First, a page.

Editor’s Note: The following Q&A is from Lee Hess, PhD, author of Navigating USPAP. “The USPAP Q&A that have appeared in Working RE previously have generated many additional questions from readers,” said Hess. “Here are more questions and answers that affect the every day practice of appraising.”

USPAP Q&A: Clarifying Competency, Reviews, Past Sales & More

By Lee Hess, PhD

With all of the new licensees the past few years, it seems that the quality of appraiser work is getting worse, not better. How does the Competency Rule deal with this?
The competency rule deals with two major sections: competency to perform the actual appraisal and geographic competency. An interesting part of this rule deals with how an appraiser can take an assignment for which he/she does not have competency at the time of the assignment. There are three steps that have to be followed which are discussed in this rule.

An appraiser preparing an appraisal in an unfamiliar location must spend sufficient time to understand the nuances of the local market and the supply and demand factors relating to the specific property type and the location involved.

The most common means to overcome geographic lack of competency is to interview local real estate agents and discuss the neighborhood and the local market conditions. The appraiser has to be able to provide the bridge between a sale and a comparable sale or a rental and comparable rental. If the appraiser is not in a position to spend the necessary time in a market area to obtain this understanding, he/she may need to affiliate with a local appraiser who has the appropriate knowledge and experience to appraise in a particular market.

How do I know if my appraisal work is being reviewed or not? What if the reviewer does not agree with me?
It is important to remember that there are two possible review actions: the actual appraisal review which is conducted under SR 3 and then also the client may ask the reviewer to become a second appraiser. The reviewer as a second appraiser is discussed at length in AO 20.

I am often asked about what kind of data the reviewer can use. Is it fair that the reviewer can use whatever data is available when he performs his own appraisal? This is an area of confusion which bothers many appraisers. If the reviewer is performing the review function under SR 3, he may not use any data that was not available to the original appraiser. However, if the reviewer is performing a second appraisal, he can have a different scope of work, a different date of value and may use whatever data is available.

Appraisers generally do not know when their work is under review. If there are no major problems, the appraiser will not hear anything from the client. The client occasionally has a review appraiser talk to the original appraiser but this does not happen often.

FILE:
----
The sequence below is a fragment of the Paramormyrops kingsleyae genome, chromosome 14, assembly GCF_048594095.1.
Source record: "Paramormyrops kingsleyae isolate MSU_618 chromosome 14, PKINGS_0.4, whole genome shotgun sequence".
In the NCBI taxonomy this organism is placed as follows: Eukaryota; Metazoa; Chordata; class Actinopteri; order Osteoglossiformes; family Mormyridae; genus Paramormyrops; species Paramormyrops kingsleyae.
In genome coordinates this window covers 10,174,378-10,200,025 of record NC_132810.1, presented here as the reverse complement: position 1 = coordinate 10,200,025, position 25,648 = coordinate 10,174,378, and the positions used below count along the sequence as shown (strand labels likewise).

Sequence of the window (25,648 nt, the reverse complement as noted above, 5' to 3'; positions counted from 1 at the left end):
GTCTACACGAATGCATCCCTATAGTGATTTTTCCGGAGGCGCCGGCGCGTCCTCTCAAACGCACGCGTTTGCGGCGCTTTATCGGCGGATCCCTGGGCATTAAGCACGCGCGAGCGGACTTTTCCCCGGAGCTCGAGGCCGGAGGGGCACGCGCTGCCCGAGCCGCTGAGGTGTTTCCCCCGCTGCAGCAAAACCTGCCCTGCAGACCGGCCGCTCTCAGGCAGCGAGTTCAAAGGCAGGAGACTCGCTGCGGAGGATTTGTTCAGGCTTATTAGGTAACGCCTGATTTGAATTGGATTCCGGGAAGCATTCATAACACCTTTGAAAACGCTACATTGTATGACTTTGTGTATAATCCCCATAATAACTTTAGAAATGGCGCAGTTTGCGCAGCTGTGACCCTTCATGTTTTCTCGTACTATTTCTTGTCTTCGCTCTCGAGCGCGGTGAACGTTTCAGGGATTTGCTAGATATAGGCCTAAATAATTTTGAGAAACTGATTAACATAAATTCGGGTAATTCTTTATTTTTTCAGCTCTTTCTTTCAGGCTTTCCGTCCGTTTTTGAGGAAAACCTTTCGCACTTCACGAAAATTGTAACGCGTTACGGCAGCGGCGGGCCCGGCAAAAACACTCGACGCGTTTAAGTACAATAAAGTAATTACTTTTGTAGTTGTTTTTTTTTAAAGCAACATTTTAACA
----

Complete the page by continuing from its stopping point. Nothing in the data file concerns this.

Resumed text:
There are some reviews ordered by the secondary money market participants such as Fannie Mae, Freddie Mac, Ginny Mae and others. These reviews can be very important, for if the loan was based on a faulty appraisal, the original lender may have to buy the loan back. And Fannie Mae has been known to turn the appraiser in to the office of real estate appraisal for the state in which the appraisal was done. Be sure to read the Advisory Opinions as they contain a lot of important information.

I understand that as appraisers, we have to analyze all previous sales of the subject property for the past three years. What does USPAP say about analyzing past sales of comparables?
USPAP does not discuss any time periods for analyzing the sales for comparables. Most intended users such as Fannie Mae require the appraiser to analyze sales of comparables for the past year. So this requirement, although not in USPAP, becomes a Supplemental Standard, when the appraiser accepts the assignment.

I have heard that not all appraisers have to follow USPAP. Is this true? 
Yes, it is. Personal property and business appraisers do not have to follow USPAP unless they are also licensed real estate appraisers. Whether or not an appraiser has to follow USPAP is a matter of state law. If the appraisal is for a federally related transaction, USPAP must always be followed. It also depends upon whether or not the valuation service is an appraisal service. Some states allow individuals to be appraisers without becoming licensed and these appraisers are not required to follow USPAP. Other states require every appraiser in their state to be licensed and to follow USPAP. So, this is one case where it varies from state to state. If an unlicensed appraiser wishes to follow USPAP, he may do so by choice or he may follow USPAP as a result of agreement with his client.

If an appraiser who is obligated to follow USPAP does not follow it, there are several possible consequences. First, the public can lose confidence in the appraisal profession. Additionally, the client could decide not to use the appraiser for future assignments. If the appraiser is turned into the state office of real estate appraisal, he could be disciplined if their investigation indicates that this is appropriate. Discipline can involve fines, additional USPAP courses, restricted license or loss of license and possible criminal prosecution.

So the best course of action is to learn USPAP, follow it and perform your appraisals in a professional, non-biased manner.

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